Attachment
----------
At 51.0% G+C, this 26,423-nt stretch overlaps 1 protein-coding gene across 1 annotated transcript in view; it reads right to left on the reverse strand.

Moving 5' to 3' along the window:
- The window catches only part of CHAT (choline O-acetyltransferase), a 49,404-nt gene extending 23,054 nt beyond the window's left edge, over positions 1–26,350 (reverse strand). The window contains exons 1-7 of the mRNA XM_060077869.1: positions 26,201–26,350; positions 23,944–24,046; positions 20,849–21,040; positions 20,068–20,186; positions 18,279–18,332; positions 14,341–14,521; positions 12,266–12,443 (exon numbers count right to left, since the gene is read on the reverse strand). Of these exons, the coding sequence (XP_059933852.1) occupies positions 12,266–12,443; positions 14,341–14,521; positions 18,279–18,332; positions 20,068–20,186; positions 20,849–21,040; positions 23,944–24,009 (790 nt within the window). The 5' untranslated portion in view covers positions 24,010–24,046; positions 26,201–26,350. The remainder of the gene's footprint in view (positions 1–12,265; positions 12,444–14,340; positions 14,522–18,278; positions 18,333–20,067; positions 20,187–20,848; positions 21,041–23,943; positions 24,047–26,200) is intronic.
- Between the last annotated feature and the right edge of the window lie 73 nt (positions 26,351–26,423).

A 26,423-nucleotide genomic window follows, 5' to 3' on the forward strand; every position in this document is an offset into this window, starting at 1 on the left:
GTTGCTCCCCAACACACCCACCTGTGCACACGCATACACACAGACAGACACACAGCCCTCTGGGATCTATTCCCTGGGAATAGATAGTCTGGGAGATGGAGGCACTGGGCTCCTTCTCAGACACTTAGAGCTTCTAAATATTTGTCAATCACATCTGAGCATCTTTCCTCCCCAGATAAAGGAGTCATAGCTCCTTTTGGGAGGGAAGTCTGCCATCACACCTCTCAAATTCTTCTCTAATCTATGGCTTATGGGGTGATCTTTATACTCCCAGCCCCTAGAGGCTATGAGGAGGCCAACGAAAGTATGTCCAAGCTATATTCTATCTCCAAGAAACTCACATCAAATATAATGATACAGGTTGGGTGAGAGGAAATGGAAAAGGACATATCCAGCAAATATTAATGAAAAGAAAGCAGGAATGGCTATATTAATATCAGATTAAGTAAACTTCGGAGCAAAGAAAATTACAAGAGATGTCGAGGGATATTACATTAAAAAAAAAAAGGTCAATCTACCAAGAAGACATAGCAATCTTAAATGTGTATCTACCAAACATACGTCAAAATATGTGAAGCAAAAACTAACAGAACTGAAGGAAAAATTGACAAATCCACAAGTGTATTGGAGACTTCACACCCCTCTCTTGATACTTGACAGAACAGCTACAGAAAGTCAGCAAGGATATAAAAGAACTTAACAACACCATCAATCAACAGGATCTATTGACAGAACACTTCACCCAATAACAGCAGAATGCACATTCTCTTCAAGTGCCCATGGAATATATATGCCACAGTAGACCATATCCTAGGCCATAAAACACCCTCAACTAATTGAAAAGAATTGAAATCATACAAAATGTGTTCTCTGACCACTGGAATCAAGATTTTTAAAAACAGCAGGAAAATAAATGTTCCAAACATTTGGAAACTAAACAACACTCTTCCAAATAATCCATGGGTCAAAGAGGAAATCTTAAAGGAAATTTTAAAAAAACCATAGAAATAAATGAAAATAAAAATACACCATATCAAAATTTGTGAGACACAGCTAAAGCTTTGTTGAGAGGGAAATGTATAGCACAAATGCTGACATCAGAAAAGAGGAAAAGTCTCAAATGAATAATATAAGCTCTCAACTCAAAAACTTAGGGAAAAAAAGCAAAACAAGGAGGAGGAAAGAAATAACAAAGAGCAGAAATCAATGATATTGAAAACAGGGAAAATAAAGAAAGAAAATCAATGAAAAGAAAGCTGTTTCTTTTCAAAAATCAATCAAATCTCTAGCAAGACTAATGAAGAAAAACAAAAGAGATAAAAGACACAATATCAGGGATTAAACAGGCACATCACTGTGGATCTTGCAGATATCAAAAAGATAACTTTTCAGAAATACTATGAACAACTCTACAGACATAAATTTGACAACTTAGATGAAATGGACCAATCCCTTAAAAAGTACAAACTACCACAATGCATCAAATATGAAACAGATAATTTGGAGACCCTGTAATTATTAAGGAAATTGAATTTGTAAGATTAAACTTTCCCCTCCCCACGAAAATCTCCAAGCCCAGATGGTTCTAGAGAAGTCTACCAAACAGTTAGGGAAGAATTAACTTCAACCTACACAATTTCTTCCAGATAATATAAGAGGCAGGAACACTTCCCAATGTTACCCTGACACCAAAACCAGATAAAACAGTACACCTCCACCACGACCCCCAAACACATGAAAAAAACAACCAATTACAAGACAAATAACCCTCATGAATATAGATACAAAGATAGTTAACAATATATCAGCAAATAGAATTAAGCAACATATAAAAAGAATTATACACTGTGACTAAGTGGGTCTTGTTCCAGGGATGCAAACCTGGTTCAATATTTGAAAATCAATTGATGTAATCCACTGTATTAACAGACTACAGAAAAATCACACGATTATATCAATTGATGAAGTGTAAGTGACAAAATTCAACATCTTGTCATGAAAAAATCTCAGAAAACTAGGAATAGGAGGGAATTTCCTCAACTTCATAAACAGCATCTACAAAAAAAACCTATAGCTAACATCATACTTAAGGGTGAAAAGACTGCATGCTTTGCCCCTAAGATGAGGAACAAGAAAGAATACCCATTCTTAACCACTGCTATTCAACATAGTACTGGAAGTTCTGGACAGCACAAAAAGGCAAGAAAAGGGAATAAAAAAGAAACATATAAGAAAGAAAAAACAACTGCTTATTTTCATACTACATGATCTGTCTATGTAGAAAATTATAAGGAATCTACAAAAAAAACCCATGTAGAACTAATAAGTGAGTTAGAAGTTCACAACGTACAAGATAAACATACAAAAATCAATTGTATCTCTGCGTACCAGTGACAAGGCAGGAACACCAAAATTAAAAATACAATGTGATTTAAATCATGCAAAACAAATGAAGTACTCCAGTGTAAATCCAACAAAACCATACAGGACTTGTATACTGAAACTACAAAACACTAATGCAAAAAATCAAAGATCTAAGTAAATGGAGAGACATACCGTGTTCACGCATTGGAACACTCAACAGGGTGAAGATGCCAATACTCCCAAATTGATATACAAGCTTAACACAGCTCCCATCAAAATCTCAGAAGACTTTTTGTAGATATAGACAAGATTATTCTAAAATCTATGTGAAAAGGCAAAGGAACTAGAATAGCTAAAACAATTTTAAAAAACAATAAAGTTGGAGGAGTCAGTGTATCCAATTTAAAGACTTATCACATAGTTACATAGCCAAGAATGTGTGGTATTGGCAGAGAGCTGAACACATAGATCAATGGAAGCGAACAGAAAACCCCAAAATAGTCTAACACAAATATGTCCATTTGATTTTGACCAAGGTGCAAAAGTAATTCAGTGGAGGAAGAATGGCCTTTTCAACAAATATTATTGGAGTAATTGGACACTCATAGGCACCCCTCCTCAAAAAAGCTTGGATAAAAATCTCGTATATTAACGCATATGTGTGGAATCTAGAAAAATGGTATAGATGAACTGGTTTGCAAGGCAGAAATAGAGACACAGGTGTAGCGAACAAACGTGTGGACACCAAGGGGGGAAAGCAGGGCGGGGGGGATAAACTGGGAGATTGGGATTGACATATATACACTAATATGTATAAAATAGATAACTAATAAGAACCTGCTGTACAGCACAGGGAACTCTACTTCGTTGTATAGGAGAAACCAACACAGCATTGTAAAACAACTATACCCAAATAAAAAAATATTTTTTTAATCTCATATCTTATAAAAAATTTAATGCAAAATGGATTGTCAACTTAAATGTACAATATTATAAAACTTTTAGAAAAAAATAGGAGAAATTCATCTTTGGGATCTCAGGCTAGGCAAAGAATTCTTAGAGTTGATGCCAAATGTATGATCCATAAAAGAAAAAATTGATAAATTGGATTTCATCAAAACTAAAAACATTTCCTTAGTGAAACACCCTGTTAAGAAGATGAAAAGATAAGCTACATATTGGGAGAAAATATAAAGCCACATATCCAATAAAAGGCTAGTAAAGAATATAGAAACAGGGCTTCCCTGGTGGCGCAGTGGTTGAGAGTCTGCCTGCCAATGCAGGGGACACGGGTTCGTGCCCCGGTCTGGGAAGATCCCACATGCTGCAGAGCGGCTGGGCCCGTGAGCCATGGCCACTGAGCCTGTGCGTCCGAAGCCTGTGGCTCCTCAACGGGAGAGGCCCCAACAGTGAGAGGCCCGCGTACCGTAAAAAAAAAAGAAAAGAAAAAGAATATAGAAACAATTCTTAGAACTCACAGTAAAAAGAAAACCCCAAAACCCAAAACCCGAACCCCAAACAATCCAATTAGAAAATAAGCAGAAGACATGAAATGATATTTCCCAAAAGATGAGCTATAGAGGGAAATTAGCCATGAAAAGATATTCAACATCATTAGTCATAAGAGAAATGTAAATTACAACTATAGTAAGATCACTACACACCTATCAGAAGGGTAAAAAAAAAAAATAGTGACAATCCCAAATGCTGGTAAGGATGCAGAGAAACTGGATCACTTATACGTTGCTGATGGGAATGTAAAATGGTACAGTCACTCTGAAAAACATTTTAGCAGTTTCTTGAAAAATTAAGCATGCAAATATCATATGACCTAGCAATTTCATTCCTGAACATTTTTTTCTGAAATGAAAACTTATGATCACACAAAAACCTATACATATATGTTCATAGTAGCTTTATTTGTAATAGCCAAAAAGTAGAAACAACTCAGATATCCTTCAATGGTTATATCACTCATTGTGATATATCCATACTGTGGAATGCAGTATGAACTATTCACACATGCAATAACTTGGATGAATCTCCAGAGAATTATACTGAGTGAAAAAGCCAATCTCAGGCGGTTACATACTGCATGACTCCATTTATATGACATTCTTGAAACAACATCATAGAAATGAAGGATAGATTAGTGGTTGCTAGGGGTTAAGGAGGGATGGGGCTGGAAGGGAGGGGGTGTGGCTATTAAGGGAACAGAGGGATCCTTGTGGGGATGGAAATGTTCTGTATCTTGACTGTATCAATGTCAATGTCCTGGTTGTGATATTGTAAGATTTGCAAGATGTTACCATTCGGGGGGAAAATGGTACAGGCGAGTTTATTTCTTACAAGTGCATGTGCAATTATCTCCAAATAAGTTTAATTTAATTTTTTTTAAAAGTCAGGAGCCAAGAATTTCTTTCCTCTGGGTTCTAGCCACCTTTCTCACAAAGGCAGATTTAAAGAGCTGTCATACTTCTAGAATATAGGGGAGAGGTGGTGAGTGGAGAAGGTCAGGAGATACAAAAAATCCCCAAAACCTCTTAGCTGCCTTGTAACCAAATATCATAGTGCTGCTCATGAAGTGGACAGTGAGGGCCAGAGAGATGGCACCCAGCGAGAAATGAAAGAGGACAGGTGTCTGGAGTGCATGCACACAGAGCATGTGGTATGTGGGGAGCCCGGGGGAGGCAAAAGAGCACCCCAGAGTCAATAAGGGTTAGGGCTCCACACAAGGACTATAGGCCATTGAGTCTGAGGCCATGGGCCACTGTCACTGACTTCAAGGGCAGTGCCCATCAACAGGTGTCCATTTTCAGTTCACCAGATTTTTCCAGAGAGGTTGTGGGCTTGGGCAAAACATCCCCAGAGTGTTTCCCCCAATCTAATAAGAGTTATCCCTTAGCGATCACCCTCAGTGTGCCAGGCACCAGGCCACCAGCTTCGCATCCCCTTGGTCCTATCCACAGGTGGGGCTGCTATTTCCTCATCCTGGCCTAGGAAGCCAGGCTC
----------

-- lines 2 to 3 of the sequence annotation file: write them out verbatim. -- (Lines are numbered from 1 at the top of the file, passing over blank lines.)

Moving 5' to 3' along the window:
- The window catches only part of CHAT (choline O-acetyltransferase), a 49,404-nt gene extending 23,054 nt beyond the window's left edge, over positions 1–26,350 (reverse strand). The window contains exons 1-7 of the mRNA XM_060077869.1: positions 26,201–26,350; positions 23,944–24,046; positions 20,849–21,040; positions 20,068–20,186; positions 18,279–18,332; positions 14,341–14,521; positions 12,266–12,443 (exon numbers count right to left, since the gene is read on the reverse strand). Of these exons, the coding sequence (XP_059933852.1) occupies positions 12,266–12,443; positions 14,341–14,521; positions 18,279–18,332; positions 20,068–20,186; positions 20,849–21,040; positions 23,944–24,009 (790 nt within the window). The 5' untranslated portion in view covers positions 24,010–24,046; positions 26,201–26,350. The remainder of the gene's footprint in view (positions 1–12,265; positions 12,444–14,340; positions 14,522–18,278; positions 18,333–20,067; positions 20,187–20,848; positions 21,041–23,943; positions 24,047–26,200) is intronic.